In conversation with the much talented lyricist Kumaar, who has given some wonderful songs to Hindi cinema in the past few years with his impressive lyrics! Here, we talk to him with regardsto ‘War’ songs, his inspiration in life, how he respects his work and much more… Excerpts:

How did the songs of ‘War’ happen to you?

I’ve known and been in collaboration with Vishal-Shekhar since a very long time.  I was already onboard with them, and we have jammed a lot of song together. For, ‘War’ songs they had approached me and that’s how I came onboard.  We have had great collaborations and have made super-hit songs. Making a song depends on one’s behaviour – as to how much patience you have, how you can deal with rejections and despite all this how you are capable of making songs. This process helps you to understand things, and make you work in a better way.

How has your approach been to the songs you write?

I mostly don’t listen to the script and mainly hear the situation and then accordingly crack the song. Siddharth sir had an idea on how the “Ghungroo” song needs to be made. There were lot of sittings and discussions that took place before making the song, accordingly the song was written and shot. “Jai JaiShivshankar” just happened to me, while we were jamming one day, I organically came up with the hook line of the song, that was – ‘Jai JaiShivshankar, aaj mood haibhayankar’.  First day it had no effect on the makers when they heard, but second day Siddharth sir thought over it and said yes for the song and then we went further with it.

You have given the audience exceptional songs, does that make you feel pressurized with every new song that you make?

I believe when you have a responsibility, you automatically behave the right way and eventually you grow.  There comes a point where you start selecting your best, before, the world use to select your best work and make it stand out.  At first I try to make a hook line and usually I find connectivity in the society, as to how people react to the songs, how they will dance to it. I feel a song should be like insurance, all through the film and after the film. Because songs are like the extra taste in any film, it makes a film alive. There are times, when certain films don’t work but the songs do.

Does your personality reflect in your work?

That’s what people say, and when you’re genuine with your work then it’s bound to reflect on your work. I do my work with all honesty, and initially with every song there use to benervousness but when it happens to you, you feel very responsible and take it as a challenge. Simplicity is the best way to live. So, once you start using simple words and new words that connects to the audiences, they will certainly like it.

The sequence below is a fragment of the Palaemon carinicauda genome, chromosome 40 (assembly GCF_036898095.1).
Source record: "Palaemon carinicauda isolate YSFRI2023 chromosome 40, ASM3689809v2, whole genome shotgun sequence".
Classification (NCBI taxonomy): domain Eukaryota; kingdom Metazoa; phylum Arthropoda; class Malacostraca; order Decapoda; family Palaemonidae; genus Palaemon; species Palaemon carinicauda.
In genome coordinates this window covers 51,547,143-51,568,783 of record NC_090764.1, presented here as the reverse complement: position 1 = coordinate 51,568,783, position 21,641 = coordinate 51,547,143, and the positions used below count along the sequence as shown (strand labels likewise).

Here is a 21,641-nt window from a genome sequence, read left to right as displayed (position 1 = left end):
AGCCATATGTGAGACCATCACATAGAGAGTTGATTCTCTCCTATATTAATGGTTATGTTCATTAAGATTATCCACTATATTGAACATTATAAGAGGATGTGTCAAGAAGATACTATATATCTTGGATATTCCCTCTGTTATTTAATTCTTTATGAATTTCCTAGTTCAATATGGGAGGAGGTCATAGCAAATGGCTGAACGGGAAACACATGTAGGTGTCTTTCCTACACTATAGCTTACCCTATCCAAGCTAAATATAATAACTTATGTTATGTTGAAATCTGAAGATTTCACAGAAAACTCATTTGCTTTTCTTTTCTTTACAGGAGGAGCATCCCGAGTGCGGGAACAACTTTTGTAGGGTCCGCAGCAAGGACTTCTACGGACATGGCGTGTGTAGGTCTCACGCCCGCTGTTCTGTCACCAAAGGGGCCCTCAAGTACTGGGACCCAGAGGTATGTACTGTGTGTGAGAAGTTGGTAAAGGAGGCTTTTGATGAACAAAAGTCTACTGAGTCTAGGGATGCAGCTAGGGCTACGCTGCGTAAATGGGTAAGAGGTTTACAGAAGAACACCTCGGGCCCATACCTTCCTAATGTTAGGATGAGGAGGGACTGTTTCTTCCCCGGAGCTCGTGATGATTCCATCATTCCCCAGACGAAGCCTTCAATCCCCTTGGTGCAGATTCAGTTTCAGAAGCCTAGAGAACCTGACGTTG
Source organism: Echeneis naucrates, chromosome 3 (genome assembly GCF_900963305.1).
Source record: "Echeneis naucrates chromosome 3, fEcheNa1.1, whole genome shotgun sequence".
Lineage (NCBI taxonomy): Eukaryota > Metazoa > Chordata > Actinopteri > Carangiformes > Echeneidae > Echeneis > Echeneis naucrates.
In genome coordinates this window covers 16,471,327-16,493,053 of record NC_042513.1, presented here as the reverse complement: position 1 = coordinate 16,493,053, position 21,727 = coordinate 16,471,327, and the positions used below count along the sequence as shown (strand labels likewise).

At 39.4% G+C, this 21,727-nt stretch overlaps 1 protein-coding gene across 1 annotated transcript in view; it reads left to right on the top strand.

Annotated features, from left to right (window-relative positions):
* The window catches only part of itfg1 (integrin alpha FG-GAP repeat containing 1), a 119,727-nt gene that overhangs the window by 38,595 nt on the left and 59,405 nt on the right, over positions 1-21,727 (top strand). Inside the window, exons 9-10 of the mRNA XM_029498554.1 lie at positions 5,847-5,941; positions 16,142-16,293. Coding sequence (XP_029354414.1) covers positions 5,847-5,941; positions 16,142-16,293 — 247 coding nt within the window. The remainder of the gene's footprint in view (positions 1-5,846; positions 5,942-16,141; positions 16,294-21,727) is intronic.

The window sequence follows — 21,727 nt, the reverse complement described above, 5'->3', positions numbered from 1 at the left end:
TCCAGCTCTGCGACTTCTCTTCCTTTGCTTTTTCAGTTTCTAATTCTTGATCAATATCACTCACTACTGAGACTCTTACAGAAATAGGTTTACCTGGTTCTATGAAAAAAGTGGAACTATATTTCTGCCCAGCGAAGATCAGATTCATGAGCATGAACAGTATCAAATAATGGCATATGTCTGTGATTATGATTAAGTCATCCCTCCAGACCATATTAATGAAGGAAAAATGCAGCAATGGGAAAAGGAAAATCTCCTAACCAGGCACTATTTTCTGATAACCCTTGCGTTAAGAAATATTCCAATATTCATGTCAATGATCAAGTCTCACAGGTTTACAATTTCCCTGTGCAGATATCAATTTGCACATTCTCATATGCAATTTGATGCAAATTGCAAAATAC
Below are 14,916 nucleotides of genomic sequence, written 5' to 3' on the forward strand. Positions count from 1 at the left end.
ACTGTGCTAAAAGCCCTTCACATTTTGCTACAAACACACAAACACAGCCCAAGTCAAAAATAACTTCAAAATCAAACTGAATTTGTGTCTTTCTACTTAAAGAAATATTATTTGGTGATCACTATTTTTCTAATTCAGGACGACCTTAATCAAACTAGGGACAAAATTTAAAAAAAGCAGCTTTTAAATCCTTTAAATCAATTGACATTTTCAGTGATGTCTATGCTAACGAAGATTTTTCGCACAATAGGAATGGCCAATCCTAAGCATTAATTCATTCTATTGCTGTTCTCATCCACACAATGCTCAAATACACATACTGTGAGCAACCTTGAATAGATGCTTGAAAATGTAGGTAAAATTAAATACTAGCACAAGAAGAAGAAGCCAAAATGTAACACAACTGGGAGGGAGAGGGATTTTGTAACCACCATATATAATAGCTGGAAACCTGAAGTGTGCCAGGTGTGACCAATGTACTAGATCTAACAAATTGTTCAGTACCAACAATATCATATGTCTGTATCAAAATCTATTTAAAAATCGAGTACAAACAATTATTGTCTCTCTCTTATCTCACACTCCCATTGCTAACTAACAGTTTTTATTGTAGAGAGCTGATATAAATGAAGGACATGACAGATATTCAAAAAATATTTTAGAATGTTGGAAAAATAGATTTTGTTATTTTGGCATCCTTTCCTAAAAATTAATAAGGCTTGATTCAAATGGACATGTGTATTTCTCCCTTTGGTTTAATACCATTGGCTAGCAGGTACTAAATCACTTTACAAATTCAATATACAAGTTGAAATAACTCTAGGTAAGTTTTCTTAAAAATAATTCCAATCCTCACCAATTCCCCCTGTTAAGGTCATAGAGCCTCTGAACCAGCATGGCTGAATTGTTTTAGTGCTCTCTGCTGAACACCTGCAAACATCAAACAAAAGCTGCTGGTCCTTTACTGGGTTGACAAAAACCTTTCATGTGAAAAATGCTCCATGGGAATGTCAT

What is your inspiration in life?
You don’t really know what inspires you in life; the whole world is an inspiration for you.  It’s the small, small things that inspire you. For instance, someone’s face or how they talk. Their behaviour or any sound that you hear, or even while watching a film. I have reached here with all the blessings of my loved ones and my parents, but I will break if my songs break. It doesn’t bother me if the song is flop; but I don’t want people should say that I have written a rubbish song.

Do you have a style of writing your songs?

You adapt a style as you eventually start writing and that becomes your style. It is important to form a style because then you will have followers, you will have people who want to write like you. I mix English and Punjabi for writing an item song, now days we often see such songs and that sounds like I have written it.  Songs like “Ghungroo”, “Jai JaiShivshankar”, “Subha Hone Na De”, “RadheRadhe”, “DilKa Telephone” get difficult as compared to item songs. In poetry you can twist a turn the lyrics but in a club songs you need to talk straight yet spread the thoughts.

What’s next in the pipeline for you?

I never disclose it much before it’s needed. I believe let the people love my songs. I don’t love my work, but I respect my work.

You don’t love your work?

Yes, I don’t love my work but respect my work because if I do love all the work, what will the audience do?  It’s good to receive love from the audience; there is no greater happiness to it. You should respect your work, understanding is most important. I let my songs be out there for the audiences to love but for me respect is very important.

How would you sum up your journey so far?

I feel I am the luckiest man to be where I am today. When I came, I had nothing; and there was no fear to lose anything. I don’t have any desperation to have something; I have lived a simple life, and have had no greed for anything. Whatever came to me, I had accepted it with open arms. I have taken my work seriously, but never taken my name seriously, I want my work should progress; I don’t like to be in the front. I have always been simple and light and not tried to promote myself. It’s good to think about yourself but if you are selfish and only thinking about yourself, that isn’t s good thing to do in life. CinemaInterviewsBollywood Trade Magazine